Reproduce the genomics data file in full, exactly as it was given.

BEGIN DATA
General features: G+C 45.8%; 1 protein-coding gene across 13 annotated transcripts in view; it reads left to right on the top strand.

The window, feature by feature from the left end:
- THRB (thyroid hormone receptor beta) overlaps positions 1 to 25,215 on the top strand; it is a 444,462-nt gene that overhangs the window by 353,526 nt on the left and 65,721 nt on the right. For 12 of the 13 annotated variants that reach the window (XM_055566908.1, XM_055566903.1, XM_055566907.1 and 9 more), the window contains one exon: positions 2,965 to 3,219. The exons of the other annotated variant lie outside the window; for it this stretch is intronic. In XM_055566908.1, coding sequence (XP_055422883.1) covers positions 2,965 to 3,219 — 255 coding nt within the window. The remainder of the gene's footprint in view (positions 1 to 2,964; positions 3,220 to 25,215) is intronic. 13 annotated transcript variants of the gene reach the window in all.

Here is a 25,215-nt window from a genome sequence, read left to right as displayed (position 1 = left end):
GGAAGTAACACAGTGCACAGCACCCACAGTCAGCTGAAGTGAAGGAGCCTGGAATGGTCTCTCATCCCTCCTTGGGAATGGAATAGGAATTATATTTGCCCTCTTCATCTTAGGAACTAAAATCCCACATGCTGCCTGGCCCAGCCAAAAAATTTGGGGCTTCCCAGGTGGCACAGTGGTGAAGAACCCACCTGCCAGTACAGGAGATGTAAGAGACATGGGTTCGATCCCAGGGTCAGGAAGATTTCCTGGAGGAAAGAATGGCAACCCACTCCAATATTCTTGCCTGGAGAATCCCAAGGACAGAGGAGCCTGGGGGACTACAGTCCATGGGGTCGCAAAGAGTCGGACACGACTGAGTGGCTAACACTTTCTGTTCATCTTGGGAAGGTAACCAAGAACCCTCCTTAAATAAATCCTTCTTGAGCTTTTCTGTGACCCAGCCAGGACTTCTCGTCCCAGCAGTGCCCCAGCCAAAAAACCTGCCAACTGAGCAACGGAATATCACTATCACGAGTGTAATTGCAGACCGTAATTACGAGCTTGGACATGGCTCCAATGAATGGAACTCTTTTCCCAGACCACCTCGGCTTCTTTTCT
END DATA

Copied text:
General features: G+C 45.8%; 1 protein-coding gene across 13 annotated transcripts in view; it reads left to right on the top strand.

The window, feature by feature from the left end:
- THRB (thyroid hormone receptor beta) overlaps positions 1 to 25,215 on the top strand; it is a 444,462-nt gene that overhangs the window by 353,526 nt on the left and 65,721 nt on the right. For 12 of the 13 annotated variants that reach the window (XM_055566908.1, XM_055566903.1, XM_055566907.1 and 9 more), the window contains one exon: positions 2,965 to 3,219. The exons of the other annotated variant lie outside the window; for it this stretch is intronic. In XM_055566908.1, coding sequence (XP_055422883.1) covers positions 2,965 to 3,219 — 255 coding nt within the window. The remainder of the gene's footprint in view (positions 1 to 2,964; positions 3,220 to 25,215) is intronic. 13 annotated transcript variants of the gene reach the window in all.

Here is a 25,215-nt window from a genome sequence, read left to right as displayed (position 1 = left end):
GGAAGTAACACAGTGCACAGCACCCACAGTCAGCTGAAGTGAAGGAGCCTGGAATGGTCTCTCATCCCTCCTTGGGAATGGAATAGGAATTATATTTGCCCTCTTCATCTTAGGAACTAAAATCCCACATGCTGCCTGGCCCAGCCAAAAAATTTGGGGCTTCCCAGGTGGCACAGTGGTGAAGAACCCACCTGCCAGTACAGGAGATGTAAGAGACATGGGTTCGATCCCAGGGTCAGGAAGATTTCCTGGAGGAAAGAATGGCAACCCACTCCAATATTCTTGCCTGGAGAATCCCAAGGACAGAGGAGCCTGGGGGACTACAGTCCATGGGGTCGCAAAGAGTCGGACACGACTGAGTGGCTAACACTTTCTGTTCATCTTGGGAAGGTAACCAAGAACCCTCCTTAAATAAATCCTTCTTGAGCTTTTCTGTGACCCAGCCAGGACTTCTCGTCCCAGCAGTGCCCCAGCCAAAAAACCTGCCAACTGAGCAACGGAATATCACTATCACGAGTGTAATTGCAGACCGTAATTACGAGCTTGGACATGGCTCCAATGAATGGAACTCTTTTCCCAGACCACCTCGGCTTCTTTTCT